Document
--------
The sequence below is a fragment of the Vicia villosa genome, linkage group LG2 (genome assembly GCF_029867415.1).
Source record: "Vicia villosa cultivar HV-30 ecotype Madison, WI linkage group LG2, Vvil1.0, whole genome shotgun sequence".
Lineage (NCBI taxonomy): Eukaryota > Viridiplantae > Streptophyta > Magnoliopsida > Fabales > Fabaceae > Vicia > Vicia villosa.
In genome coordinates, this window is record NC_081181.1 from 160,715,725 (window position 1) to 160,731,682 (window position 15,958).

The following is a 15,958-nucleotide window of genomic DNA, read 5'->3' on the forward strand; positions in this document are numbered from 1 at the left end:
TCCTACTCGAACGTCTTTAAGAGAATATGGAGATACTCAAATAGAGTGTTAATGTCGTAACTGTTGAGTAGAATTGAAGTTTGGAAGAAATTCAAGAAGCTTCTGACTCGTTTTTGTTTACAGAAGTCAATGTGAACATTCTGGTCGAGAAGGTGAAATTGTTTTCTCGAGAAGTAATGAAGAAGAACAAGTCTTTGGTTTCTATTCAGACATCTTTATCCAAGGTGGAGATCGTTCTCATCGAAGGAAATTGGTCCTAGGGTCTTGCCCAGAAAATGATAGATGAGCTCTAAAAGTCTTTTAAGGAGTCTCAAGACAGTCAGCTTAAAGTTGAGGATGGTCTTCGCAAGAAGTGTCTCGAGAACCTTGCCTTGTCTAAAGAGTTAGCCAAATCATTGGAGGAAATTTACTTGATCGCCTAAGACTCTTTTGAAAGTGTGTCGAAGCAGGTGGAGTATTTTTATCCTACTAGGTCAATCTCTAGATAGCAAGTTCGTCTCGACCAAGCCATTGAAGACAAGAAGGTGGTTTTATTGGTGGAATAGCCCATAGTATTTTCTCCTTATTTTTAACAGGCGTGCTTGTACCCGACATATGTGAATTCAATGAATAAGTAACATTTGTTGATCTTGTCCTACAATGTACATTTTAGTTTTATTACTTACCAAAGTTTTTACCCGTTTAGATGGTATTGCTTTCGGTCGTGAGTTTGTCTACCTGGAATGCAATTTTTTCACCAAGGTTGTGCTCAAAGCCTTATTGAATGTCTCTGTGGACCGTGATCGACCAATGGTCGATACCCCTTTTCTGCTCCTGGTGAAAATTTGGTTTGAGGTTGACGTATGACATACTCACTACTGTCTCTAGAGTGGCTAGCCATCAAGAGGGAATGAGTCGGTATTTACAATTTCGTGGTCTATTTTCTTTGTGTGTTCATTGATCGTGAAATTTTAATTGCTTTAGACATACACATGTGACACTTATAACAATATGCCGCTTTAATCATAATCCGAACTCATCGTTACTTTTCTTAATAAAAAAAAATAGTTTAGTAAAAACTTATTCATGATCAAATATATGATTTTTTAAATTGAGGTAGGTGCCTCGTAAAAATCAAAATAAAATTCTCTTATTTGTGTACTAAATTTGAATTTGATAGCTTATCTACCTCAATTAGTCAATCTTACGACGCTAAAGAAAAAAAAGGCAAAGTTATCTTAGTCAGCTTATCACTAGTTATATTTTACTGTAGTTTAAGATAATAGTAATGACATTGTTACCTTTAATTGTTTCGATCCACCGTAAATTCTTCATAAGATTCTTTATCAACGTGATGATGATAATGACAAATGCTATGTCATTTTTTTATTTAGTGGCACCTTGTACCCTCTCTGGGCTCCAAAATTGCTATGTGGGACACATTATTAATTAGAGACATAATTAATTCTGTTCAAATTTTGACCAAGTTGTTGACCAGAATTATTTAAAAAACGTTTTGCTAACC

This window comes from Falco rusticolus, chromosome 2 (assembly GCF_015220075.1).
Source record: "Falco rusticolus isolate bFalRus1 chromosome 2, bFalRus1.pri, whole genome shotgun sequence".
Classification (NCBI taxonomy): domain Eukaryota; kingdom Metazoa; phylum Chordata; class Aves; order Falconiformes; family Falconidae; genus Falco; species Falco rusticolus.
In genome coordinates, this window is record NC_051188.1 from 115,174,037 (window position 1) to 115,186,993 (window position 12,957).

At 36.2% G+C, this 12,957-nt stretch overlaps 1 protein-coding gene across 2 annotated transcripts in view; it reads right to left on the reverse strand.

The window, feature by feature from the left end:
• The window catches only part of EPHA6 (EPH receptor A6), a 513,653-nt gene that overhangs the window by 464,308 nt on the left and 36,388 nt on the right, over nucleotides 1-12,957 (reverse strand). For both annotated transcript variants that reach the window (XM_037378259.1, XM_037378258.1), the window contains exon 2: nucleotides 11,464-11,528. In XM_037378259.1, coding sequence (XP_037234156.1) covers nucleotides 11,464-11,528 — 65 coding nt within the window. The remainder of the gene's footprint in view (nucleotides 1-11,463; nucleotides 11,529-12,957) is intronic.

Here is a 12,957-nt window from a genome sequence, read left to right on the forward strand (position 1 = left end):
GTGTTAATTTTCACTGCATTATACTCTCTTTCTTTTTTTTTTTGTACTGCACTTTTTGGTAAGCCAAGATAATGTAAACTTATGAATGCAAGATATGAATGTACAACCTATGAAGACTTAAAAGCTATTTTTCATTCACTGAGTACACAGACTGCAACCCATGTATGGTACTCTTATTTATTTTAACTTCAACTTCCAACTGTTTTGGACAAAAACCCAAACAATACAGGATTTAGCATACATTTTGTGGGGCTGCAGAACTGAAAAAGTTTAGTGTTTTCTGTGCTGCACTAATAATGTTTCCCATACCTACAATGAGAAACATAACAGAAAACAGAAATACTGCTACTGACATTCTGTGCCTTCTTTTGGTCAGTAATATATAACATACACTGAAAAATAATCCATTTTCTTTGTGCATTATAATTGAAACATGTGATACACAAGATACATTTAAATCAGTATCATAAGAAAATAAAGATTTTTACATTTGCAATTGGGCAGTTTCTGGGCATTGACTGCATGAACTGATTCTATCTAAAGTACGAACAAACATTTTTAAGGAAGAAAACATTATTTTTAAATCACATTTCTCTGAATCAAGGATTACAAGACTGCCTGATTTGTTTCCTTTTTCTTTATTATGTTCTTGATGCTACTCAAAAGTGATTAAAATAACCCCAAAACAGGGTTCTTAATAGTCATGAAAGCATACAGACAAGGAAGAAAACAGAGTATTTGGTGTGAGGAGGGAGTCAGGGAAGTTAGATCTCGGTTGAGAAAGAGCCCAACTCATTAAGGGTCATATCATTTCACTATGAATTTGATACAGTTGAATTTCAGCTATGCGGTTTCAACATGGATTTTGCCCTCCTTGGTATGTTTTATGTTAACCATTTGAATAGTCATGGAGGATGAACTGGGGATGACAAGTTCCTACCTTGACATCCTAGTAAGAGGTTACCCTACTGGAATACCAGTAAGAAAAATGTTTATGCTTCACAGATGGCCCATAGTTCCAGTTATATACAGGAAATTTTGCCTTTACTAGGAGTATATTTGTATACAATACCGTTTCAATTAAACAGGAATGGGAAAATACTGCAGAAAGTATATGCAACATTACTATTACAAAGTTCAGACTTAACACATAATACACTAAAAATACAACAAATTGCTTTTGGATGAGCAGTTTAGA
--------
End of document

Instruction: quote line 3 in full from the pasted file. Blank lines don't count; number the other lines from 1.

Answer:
Lineage (NCBI taxonomy): Eukaryota > Viridiplantae > Streptophyta > Magnoliopsida > Fabales > Fabaceae > Vicia > Vicia villosa.